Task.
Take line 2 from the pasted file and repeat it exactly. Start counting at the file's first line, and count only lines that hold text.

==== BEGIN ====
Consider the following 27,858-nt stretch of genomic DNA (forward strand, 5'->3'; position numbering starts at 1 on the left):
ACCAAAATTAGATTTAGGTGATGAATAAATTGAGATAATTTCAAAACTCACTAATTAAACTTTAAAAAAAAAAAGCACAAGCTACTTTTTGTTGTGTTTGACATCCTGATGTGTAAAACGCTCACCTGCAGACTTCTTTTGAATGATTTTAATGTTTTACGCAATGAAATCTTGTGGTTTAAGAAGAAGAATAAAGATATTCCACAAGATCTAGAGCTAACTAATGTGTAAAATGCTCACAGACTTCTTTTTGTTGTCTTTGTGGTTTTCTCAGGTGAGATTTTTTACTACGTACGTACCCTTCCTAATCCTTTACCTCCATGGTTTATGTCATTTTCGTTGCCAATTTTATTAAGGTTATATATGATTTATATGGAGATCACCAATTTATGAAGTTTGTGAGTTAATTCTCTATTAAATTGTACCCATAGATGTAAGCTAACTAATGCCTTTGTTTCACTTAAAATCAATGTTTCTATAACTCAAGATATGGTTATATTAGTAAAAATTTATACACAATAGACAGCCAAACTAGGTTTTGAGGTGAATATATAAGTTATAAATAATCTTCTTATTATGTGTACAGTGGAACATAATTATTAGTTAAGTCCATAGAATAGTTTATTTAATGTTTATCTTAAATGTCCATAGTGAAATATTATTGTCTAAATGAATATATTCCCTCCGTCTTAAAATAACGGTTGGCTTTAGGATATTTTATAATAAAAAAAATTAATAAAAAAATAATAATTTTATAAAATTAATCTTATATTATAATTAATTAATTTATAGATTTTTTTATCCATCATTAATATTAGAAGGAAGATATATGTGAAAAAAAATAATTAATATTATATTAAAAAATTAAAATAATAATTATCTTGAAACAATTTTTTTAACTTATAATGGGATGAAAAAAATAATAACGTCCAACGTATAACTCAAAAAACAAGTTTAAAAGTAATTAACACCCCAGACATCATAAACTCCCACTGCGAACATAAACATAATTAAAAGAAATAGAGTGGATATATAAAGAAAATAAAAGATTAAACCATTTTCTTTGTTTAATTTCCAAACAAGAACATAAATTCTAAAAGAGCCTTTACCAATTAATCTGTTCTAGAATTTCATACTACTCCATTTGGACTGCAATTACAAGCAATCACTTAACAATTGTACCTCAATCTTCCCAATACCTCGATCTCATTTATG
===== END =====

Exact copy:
ACCAAAATTAGATTTAGGTGATGAATAAATTGAGATAATTTCAAAACTCACTAATTAAACTTTAAAAAAAAAAAGCACAAGCTACTTTTTGTTGTGTTTGACATCCTGATGTGTAAAACGCTCACCTGCAGACTTCTTTTGAATGATTTTAATGTTTTACGCAATGAAATCTTGTGGTTTAAGAAGAAGAATAAAGATATTCCACAAGATCTAGAGCTAACTAATGTGTAAAATGCTCACAGACTTCTTTTTGTTGTCTTTGTGGTTTTCTCAGGTGAGATTTTTTACTACGTACGTACCCTTCCTAATCCTTTACCTCCATGGTTTATGTCATTTTCGTTGCCAATTTTATTAAGGTTATATATGATTTATATGGAGATCACCAATTTATGAAGTTTGTGAGTTAATTCTCTATTAAATTGTACCCATAGATGTAAGCTAACTAATGCCTTTGTTTCACTTAAAATCAATGTTTCTATAACTCAAGATATGGTTATATTAGTAAAAATTTATACACAATAGACAGCCAAACTAGGTTTTGAGGTGAATATATAAGTTATAAATAATCTTCTTATTATGTGTACAGTGGAACATAATTATTAGTTAAGTCCATAGAATAGTTTATTTAATGTTTATCTTAAATGTCCATAGTGAAATATTATTGTCTAAATGAATATATTCCCTCCGTCTTAAAATAACGGTTGGCTTTAGGATATTTTATAATAAAAAAAATTAATAAAAAAATAATAATTTTATAAAATTAATCTTATATTATAATTAATTAATTTATAGATTTTTTTATCCATCATTAATATTAGAAGGAAGATATATGTGAAAAAAAATAATTAATATTATATTAAAAAATTAAAATAATAATTATCTTGAAACAATTTTTTTAACTTATAATGGGATGAAAAAAATAATAACGTCCAACGTATAACTCAAAAAACAAGTTTAAAAGTAATTAACACCCCAGACATCATAAACTCCCACTGCGAACATAAACATAATTAAAAGAAATAGAGTGGATATATAAAGAAAATAAAAGATTAAACCATTTTCTTTGTTTAATTTCCAAACAAGAACATAAATTCTAAAAGAGCCTTTACCAATTAATCTGTTCTAGAATTTCATACTACTCCATTTGGACTGCAATTACAAGCAATCACTTAACAATTGTACCTCAATCTTCCCAATACCTCGATCTCATTTATG